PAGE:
Yogi Berra's "Bad" 1957 Yankees Season Became a Good One in the 21st Century
Yogi Berra had a "bad" season in 1957. Fifty-five years later, we realize that Berra had a very good season. How could that happen? In the 21st century, we have sabermetricians that help us evaluate the importance of specific statistics.
On Aug. 28, 1957, Berra was quoted by writer Milt Richman as saying that he was having a "lousy year." He was batting .248 with 19 home runs.
That night, Berra had four hits in five at-bats at Comiskey Park, including a key three-run eighth inning home run that broke a 6-6 tie. The Yankees beat the Chicago White Sox to extend their first place lead to four-and-one-half games.
Berra entered the 1957 season with a .294 batting average. a .356 on base percentage and a .498 slugging percentage. The emphasis was on batting average.
The "experts" ridiculed on base percentage, claiming it merely inflated batting average by equating walks with hits. When the season ended, Berra had batted .251/.329/.438 with 24 home runs.
No one knew that Berra had an Rrep (Runs from Replacement Level) of 15 and a WAR (Wins Above Replacement) of 3.2. Berra had an OPS (On Base plus Slugging) of .767.
The following presents the Rrep and WAR of the other American League catchers:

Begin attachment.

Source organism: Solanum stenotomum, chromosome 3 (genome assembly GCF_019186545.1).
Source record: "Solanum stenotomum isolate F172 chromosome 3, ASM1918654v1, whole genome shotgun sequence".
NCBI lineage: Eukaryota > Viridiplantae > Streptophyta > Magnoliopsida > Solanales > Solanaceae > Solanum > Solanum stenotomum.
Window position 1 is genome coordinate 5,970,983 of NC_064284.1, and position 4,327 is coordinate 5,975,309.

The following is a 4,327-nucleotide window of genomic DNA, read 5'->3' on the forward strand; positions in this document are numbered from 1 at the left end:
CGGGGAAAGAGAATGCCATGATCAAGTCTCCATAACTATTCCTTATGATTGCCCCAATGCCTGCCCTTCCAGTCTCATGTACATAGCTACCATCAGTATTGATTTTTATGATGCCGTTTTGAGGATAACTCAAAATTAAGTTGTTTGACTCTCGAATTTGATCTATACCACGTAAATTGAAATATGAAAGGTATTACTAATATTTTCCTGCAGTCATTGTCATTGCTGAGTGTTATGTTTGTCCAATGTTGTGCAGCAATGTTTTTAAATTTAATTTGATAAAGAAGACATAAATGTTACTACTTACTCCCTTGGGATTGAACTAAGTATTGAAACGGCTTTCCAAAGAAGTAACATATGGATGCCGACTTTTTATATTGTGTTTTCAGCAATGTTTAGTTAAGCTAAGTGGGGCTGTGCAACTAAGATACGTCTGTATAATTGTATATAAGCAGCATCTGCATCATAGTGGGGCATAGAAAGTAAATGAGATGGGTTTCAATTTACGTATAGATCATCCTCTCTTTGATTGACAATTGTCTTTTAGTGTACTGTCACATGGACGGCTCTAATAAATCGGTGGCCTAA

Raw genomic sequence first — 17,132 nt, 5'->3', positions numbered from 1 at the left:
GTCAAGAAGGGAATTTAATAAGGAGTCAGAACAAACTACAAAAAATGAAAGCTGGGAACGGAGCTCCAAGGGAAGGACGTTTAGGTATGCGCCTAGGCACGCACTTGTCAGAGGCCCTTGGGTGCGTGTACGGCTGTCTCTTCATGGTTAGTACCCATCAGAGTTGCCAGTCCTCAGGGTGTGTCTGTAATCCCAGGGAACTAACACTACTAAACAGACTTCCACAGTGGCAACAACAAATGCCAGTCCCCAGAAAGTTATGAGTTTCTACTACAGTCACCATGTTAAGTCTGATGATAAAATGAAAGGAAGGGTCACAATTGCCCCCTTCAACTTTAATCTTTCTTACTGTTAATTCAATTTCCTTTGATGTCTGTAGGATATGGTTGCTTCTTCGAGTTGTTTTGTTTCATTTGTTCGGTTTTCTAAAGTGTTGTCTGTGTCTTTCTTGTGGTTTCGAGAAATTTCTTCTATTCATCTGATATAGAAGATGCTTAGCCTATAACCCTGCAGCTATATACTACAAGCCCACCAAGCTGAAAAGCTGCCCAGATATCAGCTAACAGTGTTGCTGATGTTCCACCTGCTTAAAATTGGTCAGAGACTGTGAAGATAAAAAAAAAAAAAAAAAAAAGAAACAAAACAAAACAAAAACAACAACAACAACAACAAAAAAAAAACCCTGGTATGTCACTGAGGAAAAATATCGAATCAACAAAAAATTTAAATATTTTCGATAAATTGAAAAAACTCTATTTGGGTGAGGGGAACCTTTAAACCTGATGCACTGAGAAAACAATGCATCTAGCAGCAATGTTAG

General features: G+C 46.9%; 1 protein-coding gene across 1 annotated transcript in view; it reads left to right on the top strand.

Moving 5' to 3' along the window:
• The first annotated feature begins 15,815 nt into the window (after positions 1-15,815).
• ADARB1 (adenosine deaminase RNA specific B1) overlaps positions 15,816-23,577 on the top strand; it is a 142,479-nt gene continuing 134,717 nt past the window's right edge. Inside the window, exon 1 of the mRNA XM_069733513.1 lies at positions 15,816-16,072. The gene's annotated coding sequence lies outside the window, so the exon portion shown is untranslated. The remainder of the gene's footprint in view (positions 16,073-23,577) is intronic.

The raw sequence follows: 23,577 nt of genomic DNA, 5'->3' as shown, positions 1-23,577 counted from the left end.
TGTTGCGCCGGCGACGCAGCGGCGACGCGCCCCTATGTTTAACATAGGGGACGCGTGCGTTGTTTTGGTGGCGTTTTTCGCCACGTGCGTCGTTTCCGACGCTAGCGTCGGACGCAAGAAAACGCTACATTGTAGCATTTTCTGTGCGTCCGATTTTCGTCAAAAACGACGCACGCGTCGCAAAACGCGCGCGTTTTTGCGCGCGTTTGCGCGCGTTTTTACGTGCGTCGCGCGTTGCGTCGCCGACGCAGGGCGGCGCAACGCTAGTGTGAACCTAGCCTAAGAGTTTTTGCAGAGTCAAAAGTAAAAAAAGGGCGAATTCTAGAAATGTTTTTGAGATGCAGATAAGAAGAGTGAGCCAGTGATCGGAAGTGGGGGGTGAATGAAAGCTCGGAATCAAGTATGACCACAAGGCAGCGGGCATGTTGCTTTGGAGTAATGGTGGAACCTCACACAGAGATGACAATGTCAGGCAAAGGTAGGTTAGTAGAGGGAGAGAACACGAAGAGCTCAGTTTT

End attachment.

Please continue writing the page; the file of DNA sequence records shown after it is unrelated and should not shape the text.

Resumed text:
TEAM CATCHER Rrep WAR
White Sox Sherm Lollar 11 1.6
Red Sox Sammy White 11 -1.8
Tigers Frank House 11 0.6
Orioles Gus Triandos 13 2.8
Indians Jim my Hegan 5 0.2
Athletics Harold Smith 11 1.2
Senators Lou Berberet 9 1.5
It wasn’t even close. Berra was the top American League catcher, in most cases by a wide margin, compared to his rivals.
A major reason that Berra had an “off season” in 1957 was because his numbers dropped off from his other seasons. Some thought that Berra was starting to decline at the age of 32. To some extent, it was true, but Berra was far from finished.
From 1958-61, Berra batted .274/.336/.462, averaging 26 home runs and 93 RBIs over a 162-game season.
One final note is necessary.
Berra was a free swinger. If he could see the pitch, he could hit the pitch and that is no exaggeration. He rarely walked, but unlike most of today’s sluggers, Berra rarely struck out. He stuck out about 32 times over a 162-game season. Mark Reynolds or Adam Dunn can do that in 10 days.
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